The Initiative for Transitional Justice in Africa Promises to Invigorate Efforts for Peace and Justice on the Continent


On October 25, the African Union (AU) and European Union (EU) officially launched their joint Initiative for Transitional Justice in Africa (ITJA) at the AU’s headquarters in Addis Ababa. The initiative seals a long-running policy agreement between the AU and the EU and opens a new chapter in the cooperation between these two regional organizations in the fields of democratic governance and human rights. Funded by the EU, the project will take place over a three-year period and will promote national transitional justice processes in Africa, in line with the AU Transitional Justice Policy (AUTJP) and its roadmap. A consortium of civil society organizations will work alongside the AU and its member states to implement it. The consortium comprises ICTJ, who will also lead it, the African Transitional Justice Legacy Fund (ATJLF), and the Centre for the Study of Violence and Reconciliation (CSVR). Together, these three organizations combine extensive experience with transitional justice processes on the African continent and across the globe, a deep understanding of the local contexts in the countries of concern, and strong ties with the AU and EU.

The ITJA has several unique features that, if embraced and advanced by all actors, have the potential to trailblaze a new and inspiring path to peace, justice, and sustainable development on the African continent. Firstly, the two regional organizations behind the initiative have themselves adopted policies on transitional justice. They are in fact the first and only regional bodies to do so. Whereas the EU Policy Framework on Transitional Justice is outward looking and intertwined with its foreign policy, the AUTJP is inward looking and aspires to deliver justice to victims of human rights violations in Africa, a powerful and ambitious objective. With the ITJA, the AU and the EU jointly commit to promote peace, justice, and inclusiveness—which coincides with Sustainable Development Goal (SDG) 16—through a robust multi-actor alliance—which relates to SDG 17. If successful, this collaboration could inspire other similar inter-regional alliances elsewhere in the world.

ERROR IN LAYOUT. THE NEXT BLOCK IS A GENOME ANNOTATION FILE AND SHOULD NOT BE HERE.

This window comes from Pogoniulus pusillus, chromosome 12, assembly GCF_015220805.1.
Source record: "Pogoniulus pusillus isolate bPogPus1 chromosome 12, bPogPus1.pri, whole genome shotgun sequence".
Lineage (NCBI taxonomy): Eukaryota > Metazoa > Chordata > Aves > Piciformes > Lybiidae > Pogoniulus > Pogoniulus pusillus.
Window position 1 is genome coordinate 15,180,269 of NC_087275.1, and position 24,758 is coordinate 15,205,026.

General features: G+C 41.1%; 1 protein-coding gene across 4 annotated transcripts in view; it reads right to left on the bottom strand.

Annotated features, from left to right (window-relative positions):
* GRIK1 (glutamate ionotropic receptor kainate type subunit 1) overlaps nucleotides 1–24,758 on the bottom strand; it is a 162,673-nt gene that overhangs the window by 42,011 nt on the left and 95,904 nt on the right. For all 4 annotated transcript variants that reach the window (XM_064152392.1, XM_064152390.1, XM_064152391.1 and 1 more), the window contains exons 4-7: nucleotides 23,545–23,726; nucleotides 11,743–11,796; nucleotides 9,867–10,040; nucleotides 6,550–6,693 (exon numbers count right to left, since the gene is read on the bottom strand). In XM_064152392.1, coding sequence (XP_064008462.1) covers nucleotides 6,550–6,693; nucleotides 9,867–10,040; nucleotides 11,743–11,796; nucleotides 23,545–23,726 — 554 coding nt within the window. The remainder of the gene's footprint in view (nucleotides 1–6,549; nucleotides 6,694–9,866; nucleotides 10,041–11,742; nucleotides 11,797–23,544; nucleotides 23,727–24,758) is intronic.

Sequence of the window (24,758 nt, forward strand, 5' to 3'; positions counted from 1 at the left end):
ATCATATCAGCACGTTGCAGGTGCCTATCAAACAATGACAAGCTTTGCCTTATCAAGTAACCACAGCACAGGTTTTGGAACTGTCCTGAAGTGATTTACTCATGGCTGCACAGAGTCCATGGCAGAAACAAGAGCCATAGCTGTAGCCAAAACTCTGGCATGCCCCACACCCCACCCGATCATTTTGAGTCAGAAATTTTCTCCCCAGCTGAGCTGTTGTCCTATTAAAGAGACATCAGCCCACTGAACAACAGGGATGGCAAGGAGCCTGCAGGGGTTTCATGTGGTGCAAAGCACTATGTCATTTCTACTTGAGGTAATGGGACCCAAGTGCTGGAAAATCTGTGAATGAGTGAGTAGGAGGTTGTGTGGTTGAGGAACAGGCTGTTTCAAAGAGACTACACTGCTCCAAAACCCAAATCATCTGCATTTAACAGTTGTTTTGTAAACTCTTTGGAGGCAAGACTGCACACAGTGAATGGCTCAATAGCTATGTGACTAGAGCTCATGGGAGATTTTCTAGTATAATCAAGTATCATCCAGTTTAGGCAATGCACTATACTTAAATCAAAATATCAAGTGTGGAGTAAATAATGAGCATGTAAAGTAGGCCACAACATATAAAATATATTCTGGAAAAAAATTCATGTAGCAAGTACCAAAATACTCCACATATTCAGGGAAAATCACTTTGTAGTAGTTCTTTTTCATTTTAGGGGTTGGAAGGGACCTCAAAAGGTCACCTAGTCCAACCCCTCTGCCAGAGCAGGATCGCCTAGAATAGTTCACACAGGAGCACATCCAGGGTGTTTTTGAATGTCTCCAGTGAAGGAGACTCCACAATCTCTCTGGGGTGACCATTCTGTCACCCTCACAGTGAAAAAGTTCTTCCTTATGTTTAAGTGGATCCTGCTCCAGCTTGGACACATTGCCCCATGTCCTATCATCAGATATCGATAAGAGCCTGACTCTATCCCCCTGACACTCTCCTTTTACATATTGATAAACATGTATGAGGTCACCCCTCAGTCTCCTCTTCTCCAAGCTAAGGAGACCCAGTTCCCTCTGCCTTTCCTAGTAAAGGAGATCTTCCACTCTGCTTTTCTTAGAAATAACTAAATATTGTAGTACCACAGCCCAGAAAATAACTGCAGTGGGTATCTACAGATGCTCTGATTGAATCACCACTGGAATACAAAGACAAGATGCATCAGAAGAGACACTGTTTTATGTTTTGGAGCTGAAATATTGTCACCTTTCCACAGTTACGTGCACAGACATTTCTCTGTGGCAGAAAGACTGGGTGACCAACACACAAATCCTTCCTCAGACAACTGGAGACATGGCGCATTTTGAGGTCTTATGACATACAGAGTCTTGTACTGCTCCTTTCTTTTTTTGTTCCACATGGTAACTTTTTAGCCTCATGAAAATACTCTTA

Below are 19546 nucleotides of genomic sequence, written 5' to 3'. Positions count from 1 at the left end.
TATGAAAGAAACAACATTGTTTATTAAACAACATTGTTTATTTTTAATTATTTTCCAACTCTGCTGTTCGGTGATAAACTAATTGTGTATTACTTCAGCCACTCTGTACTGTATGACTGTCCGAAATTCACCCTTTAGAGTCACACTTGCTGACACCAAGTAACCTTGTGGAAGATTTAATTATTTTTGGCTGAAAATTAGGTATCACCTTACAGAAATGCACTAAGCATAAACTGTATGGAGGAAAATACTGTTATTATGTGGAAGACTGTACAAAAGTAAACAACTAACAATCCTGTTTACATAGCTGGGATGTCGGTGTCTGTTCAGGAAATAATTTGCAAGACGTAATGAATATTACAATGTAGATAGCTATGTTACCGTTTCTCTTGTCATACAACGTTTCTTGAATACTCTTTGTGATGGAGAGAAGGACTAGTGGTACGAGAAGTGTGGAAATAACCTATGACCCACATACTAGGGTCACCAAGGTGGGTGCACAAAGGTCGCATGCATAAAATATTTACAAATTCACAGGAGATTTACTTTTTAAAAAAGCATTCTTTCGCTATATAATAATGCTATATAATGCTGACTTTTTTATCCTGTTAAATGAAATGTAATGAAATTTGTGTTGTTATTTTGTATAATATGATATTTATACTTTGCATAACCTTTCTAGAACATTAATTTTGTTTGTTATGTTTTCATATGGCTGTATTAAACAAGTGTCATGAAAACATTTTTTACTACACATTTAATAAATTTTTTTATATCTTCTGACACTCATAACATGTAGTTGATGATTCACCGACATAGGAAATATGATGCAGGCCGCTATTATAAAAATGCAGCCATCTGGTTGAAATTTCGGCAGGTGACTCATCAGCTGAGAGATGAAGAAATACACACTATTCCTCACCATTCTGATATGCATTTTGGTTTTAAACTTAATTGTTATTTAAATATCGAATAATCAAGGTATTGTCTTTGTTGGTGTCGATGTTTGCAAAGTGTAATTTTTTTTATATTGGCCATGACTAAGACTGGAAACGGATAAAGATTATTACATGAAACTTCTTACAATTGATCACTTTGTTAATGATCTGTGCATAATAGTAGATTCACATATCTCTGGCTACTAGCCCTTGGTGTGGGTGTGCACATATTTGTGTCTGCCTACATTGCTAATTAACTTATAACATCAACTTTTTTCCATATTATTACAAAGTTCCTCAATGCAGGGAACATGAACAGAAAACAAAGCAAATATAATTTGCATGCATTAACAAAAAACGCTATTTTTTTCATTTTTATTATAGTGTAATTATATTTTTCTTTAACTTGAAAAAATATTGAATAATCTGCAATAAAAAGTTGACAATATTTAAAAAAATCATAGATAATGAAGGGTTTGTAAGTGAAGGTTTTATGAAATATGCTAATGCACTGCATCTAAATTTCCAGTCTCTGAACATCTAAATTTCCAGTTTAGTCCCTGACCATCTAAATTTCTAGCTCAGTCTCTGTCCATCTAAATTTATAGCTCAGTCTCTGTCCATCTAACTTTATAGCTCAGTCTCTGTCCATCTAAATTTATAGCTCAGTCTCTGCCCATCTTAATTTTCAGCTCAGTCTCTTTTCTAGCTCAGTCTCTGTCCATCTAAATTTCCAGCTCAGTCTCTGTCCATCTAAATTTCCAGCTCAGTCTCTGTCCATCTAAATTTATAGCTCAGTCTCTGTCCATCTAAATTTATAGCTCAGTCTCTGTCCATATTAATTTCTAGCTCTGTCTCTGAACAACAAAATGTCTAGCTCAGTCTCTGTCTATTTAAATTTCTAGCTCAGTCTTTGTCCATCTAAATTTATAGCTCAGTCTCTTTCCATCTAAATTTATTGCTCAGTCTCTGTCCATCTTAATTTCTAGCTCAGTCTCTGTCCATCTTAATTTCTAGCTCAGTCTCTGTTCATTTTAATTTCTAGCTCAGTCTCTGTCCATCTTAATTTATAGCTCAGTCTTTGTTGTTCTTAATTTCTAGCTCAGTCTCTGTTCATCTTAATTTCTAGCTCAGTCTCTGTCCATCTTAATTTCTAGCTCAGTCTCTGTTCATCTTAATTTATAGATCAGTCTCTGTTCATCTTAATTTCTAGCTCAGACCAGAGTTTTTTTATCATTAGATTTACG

Secondly, the ITJA will create the first official database of African transitional justice experts. As one of the project’s main components, the database is intended to foster the development of expertise and knowledge management in Africa by serving as a lasting resource and as a regionally owned and managed network of experts that will outlive the initiative and have continuous impact for years to come. 

Thirdly, as part of the ITJA, the consortium will organize several key annual events on transitional justice, such as the African Transitional Justice Forum and the EU-AU Experts Seminar on Transitional Justice, under the same umbrella. In doing so, the consortium will help strengthen the collaboration and coordination among the multiple actors involved in these events and contribute to more consistent and coherent engagements and commitments from one year to the next.

Lastly, the ITJA takes a consistently victim-centered approach and operates on two complementary tracks: the institutional and multilateral track focused on partnerships with the AU, EU, the African Regional Economic Communities, and member state governments and institutions, and the local and grassroots track focused on engaging with and empowering African civil society organizations, victims’ groups, and local media. The purpose is to create synergies among stakeholders in the two tracks and build shared trust and commitment to deliver justice to victims and lay the foundation for a more peaceful and sustainable future on the continent.

Above all, the ITJA seeks to equip the AU and its member states with expert knowledge and tools related to transitional justice to support them on their journey to justice and redress for victims of massive human rights abuses. That said, the choice to engage in the opportunities the initiative offers rests with the AU and member state governments, as well as with civil society organizations and other local actors. 


PHOTO: Anna Myriam Roccatello (ICTJ), Juliet Ugwu (ATJLF) and Annah Moyo (CSVR) participate in a panel discussion at the ITJA launch event in Addis Ababa on October 25, 2023. (ICTJ)